1. Background: Drivers gather most of the information they need to drive by looking at the world around them and at visual displays within the vehicle. Navigation systems automate the way drivers navigate. In using these systems, drivers offload both tactical (route following) and strategic aspects (route planning) of navigational tasks to the automated SatNav system, freeing up cognitive and attentional resources that can be used in other tasks (Burnett, 2009). Despite the potential benefits and opportunities that navigation systems provide, their use can also be problematic. For example, research suggests that drivers using SatNav do not develop as much environmentalmore »spatial knowledge as drivers using paper maps (Waters & Winter, 2011; Parush, Ahuvia, & Erev, 2007). With recent growth and advances of augmented reality (AR) head-up displays (HUDs), there are new opportunities to display navigation information directly within a driver’s forward field of view, allowing them to gather information needed to navigate without looking away from the road. While the technology is promising, the nuances of interface design and its impacts on drivers must be further understood before AR can be widely and safely incorporated into vehicles. Specifically, an impact that warrants investigation is the role of AR HUDS in spatial knowledge acquisition while driving. Acquiring high levels of spatial knowledge is crucial for navigation tasks because individuals who have greater levels of spatial knowledge acquisition are more capable of navigating based on their own internal knowledge (Bolton, Burnett, & Large, 2015). Moreover, the ability to develop an accurate and comprehensive cognitive map acts as a social function in which individuals are able to navigate for others, provide verbal directions and sketch direction maps (Hill, 1987). Given these points, the relationship between spatial knowledge acquisition and novel technologies such as AR HUDs in driving is a relevant topic for investigation. Objectives: This work explored whether providing conformal AR navigational cues improves spatial knowledge acquisition (as compared to traditional HUD visual cues) to assess the plausibility and justification for investment in generating larger FOV AR HUDs with potentially multiple focal planes. Methods: This study employed a 2x2 between-subjects design in which twenty-four participants were counterbalanced by gender. We used a fixed base, medium fidelity driving simulator for where participants drove while navigating with one of two possible HUD interface designs: a world-relative arrow post sign and a screen-relative traditional arrow. During the 10-15 minute drive, participants drove the route and were encouraged to verbally share feedback as they proceeded. After the drive, participants completed a NASA-TLX questionnaire to record their perceived workload. We measured spatial knowledge at two levels: landmark and route knowledge. Landmark knowledge was assessed using an iconic recognition task, while route knowledge was assessed using a scene ordering task. After completion of the study, individuals signed a post-trial consent form and were compensated $10 for their time. Results: NASA-TLX performance subscale ratings revealed that participants felt that they performed better during the world-relative condition but at a higher rate of perceived workload. However, in terms of perceived workload, results suggest there is no significant difference between interface design conditions. Landmark knowledge results suggest that the mean number of remembered scenes among both conditions is statistically similar, indicating participants using both interface designs remembered the same proportion of on-route scenes. Deviance analysis show that only maneuver direction had an influence on landmark knowledge testing performance. Route knowledge results suggest that the proportion of scenes on-route which were correctly sequenced by participants is similar under both conditions. Finally, participants exhibited poorer performance in the route knowledge task as compared to landmark knowledge task (independent of HUD interface design). Conclusions: This study described a driving simulator study which evaluated the head-up provision of two types of AR navigation interface designs. The world-relative condition placed an artificial post sign at the corner of an approaching intersection containing a real landmark. The screen-relative condition displayed turn directions using a screen-fixed traditional arrow located directly ahead of the participant on the right or left side on the HUD. Overall results of this initial study provide evidence that the use of both screen-relative and world-relative AR head-up display interfaces have similar impact on spatial knowledge acquisition and perceived workload while driving. These results contrast a common perspective in the AR community that conformal, world-relative graphics are inherently more effective. This study instead suggests that simple, screen-fixed designs may indeed be effective in certain contexts.« less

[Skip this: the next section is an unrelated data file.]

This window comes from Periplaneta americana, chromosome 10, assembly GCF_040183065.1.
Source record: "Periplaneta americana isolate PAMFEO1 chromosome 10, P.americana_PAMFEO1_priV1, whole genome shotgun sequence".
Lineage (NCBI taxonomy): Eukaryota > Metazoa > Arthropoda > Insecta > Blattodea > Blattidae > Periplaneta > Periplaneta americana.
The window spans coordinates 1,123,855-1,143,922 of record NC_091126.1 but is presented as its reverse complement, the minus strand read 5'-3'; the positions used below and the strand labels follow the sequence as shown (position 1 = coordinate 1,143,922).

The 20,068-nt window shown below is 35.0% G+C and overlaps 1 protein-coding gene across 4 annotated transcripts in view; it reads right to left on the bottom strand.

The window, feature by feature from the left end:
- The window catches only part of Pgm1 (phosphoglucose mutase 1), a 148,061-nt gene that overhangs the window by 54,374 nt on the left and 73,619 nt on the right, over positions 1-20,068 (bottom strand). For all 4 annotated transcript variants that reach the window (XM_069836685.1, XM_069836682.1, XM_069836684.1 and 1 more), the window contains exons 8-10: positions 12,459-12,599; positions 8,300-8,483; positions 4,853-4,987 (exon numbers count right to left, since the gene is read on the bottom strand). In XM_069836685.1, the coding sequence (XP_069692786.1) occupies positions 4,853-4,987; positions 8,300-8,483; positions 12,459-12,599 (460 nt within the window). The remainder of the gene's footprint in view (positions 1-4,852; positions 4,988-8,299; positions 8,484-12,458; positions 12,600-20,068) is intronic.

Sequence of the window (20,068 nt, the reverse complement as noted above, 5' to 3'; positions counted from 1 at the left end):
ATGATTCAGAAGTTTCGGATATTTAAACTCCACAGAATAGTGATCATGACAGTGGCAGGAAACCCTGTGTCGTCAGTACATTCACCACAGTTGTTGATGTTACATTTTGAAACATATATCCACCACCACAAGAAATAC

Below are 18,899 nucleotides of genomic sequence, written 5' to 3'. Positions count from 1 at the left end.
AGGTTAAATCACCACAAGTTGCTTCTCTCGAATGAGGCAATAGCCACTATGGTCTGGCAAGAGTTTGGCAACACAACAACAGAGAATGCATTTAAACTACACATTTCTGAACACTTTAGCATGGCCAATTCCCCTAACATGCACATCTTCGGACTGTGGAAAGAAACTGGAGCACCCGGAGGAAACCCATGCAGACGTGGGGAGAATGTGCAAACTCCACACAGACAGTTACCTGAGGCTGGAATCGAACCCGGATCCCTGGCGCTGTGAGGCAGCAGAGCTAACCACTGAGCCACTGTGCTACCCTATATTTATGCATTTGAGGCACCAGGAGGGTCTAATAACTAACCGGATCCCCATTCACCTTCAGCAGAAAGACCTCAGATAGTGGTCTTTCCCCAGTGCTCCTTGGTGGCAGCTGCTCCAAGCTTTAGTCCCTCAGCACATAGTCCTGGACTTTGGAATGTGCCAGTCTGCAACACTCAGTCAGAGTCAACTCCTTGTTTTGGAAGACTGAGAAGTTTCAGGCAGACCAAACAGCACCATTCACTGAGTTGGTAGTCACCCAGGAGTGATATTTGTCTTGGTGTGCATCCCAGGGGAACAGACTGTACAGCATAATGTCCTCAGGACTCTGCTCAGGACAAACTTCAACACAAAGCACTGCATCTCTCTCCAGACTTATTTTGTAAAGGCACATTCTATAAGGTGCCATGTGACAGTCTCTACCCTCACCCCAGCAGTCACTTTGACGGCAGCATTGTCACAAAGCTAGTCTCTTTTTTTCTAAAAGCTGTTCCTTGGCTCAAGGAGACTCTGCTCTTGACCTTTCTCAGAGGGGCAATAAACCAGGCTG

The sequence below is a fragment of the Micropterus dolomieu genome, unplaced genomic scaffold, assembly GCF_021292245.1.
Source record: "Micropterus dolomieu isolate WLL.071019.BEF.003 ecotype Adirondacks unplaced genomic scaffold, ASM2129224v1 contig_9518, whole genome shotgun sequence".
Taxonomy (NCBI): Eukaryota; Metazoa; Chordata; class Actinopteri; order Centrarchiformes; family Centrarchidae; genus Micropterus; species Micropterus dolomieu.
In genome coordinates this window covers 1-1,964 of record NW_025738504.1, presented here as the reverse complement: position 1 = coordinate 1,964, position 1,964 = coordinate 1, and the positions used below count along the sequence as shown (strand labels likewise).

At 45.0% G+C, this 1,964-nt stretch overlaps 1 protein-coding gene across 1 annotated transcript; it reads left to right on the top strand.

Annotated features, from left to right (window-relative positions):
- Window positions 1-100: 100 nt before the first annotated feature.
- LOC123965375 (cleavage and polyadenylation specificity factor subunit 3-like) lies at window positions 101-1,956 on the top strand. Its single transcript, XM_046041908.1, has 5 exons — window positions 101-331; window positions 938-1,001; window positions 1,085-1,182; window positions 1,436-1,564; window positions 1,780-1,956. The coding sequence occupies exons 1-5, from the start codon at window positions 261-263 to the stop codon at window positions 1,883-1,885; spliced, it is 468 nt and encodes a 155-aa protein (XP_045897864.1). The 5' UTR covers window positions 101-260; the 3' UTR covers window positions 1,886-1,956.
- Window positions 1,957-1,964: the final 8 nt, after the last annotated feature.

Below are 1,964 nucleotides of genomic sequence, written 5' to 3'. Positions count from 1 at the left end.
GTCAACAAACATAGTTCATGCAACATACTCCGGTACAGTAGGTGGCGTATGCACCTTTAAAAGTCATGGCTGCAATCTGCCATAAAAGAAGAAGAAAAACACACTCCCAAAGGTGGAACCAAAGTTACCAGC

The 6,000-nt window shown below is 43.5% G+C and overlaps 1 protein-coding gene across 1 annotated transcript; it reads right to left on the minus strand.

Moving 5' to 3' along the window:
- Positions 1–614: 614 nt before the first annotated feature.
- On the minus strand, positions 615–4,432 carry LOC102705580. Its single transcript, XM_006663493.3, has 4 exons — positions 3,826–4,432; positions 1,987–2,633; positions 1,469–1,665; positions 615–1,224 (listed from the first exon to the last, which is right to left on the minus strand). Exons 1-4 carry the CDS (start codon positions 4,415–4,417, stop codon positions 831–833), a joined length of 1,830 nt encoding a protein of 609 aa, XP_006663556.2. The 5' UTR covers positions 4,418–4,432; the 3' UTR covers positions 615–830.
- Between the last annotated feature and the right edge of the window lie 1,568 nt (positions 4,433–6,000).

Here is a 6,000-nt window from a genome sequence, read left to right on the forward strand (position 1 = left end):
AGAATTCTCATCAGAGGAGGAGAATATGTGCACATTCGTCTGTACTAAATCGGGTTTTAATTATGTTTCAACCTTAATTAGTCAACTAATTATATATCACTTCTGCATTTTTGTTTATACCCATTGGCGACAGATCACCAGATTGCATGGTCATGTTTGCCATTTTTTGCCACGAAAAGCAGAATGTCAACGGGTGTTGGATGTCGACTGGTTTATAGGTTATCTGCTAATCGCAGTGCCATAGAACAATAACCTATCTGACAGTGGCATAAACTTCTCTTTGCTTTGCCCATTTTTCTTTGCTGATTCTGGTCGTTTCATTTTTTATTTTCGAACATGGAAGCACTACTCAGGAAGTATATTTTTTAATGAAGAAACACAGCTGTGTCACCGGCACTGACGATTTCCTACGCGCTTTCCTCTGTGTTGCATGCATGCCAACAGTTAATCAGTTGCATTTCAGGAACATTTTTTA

2. Puig Puig, Anna and (Ed.)